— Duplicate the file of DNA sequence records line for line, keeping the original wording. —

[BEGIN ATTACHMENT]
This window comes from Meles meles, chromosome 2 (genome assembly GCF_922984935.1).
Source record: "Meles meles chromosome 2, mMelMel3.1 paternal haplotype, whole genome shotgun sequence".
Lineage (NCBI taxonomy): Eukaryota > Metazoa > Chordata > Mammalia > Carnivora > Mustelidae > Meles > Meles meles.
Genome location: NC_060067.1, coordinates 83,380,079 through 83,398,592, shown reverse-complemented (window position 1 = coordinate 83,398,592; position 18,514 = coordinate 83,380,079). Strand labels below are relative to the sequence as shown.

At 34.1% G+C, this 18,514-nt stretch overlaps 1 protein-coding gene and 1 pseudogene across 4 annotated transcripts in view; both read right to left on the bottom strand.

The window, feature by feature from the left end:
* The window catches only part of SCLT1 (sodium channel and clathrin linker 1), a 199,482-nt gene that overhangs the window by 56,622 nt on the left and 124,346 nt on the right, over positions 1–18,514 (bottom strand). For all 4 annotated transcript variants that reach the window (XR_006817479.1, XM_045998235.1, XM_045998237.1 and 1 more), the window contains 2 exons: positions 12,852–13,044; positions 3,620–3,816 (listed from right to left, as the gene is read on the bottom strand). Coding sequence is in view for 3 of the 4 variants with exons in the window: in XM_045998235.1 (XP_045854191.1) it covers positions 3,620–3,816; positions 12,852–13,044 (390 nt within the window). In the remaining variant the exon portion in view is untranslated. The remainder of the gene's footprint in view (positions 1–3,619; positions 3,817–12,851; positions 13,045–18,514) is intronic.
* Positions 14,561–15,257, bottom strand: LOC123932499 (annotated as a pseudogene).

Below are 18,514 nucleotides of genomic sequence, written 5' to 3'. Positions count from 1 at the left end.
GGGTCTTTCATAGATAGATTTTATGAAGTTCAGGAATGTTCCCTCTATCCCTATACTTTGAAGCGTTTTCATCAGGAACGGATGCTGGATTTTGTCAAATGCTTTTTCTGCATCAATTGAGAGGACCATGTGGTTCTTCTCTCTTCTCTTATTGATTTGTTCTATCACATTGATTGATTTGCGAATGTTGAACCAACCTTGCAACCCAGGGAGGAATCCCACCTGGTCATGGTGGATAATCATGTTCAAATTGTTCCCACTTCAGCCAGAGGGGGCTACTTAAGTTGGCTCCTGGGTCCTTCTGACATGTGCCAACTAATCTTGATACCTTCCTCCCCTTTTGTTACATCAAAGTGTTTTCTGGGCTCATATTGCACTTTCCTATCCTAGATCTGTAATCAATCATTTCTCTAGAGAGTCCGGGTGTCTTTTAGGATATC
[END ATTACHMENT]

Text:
This window comes from Meles meles, chromosome 2 (genome assembly GCF_922984935.1).
Source record: "Meles meles chromosome 2, mMelMel3.1 paternal haplotype, whole genome shotgun sequence".
Lineage (NCBI taxonomy): Eukaryota > Metazoa > Chordata > Mammalia > Carnivora > Mustelidae > Meles > Meles meles.
Genome location: NC_060067.1, coordinates 83,380,079 through 83,398,592, shown reverse-complemented (window position 1 = coordinate 83,398,592; position 18,514 = coordinate 83,380,079). Strand labels below are relative to the sequence as shown.

At 34.1% G+C, this 18,514-nt stretch overlaps 1 protein-coding gene and 1 pseudogene across 4 annotated transcripts in view; both read right to left on the bottom strand.

The window, feature by feature from the left end:
* The window catches only part of SCLT1 (sodium channel and clathrin linker 1), a 199,482-nt gene that overhangs the window by 56,622 nt on the left and 124,346 nt on the right, over positions 1–18,514 (bottom strand). For all 4 annotated transcript variants that reach the window (XR_006817479.1, XM_045998235.1, XM_045998237.1 and 1 more), the window contains 2 exons: positions 12,852–13,044; positions 3,620–3,816 (listed from right to left, as the gene is read on the bottom strand). Coding sequence is in view for 3 of the 4 variants with exons in the window: in XM_045998235.1 (XP_045854191.1) it covers positions 3,620–3,816; positions 12,852–13,044 (390 nt within the window). In the remaining variant the exon portion in view is untranslated. The remainder of the gene's footprint in view (positions 1–3,619; positions 3,817–12,851; positions 13,045–18,514) is intronic.
* Positions 14,561–15,257, bottom strand: LOC123932499 (annotated as a pseudogene).

Below are 18,514 nucleotides of genomic sequence, written 5' to 3'. Positions count from 1 at the left end.
GGGTCTTTCATAGATAGATTTTATGAAGTTCAGGAATGTTCCCTCTATCCCTATACTTTGAAGCGTTTTCATCAGGAACGGATGCTGGATTTTGTCAAATGCTTTTTCTGCATCAATTGAGAGGACCATGTGGTTCTTCTCTCTTCTCTTATTGATTTGTTCTATCACATTGATTGATTTGCGAATGTTGAACCAACCTTGCAACCCAGGGAGGAATCCCACCTGGTCATGGTGGATAATCATGTTCAAATTGTTCCCACTTCAGCCAGAGGGGGCTACTTAAGTTGGCTCCTGGGTCCTTCTGACATGTGCCAACTAATCTTGATACCTTCCTCCCCTTTTGTTACATCAAAGTGTTTTCTGGGCTCATATTGCACTTTCCTATCCTAGATCTGTAATCAATCATTTCTCTAGAGAGTCCGGGTGTCTTTTAGGATATC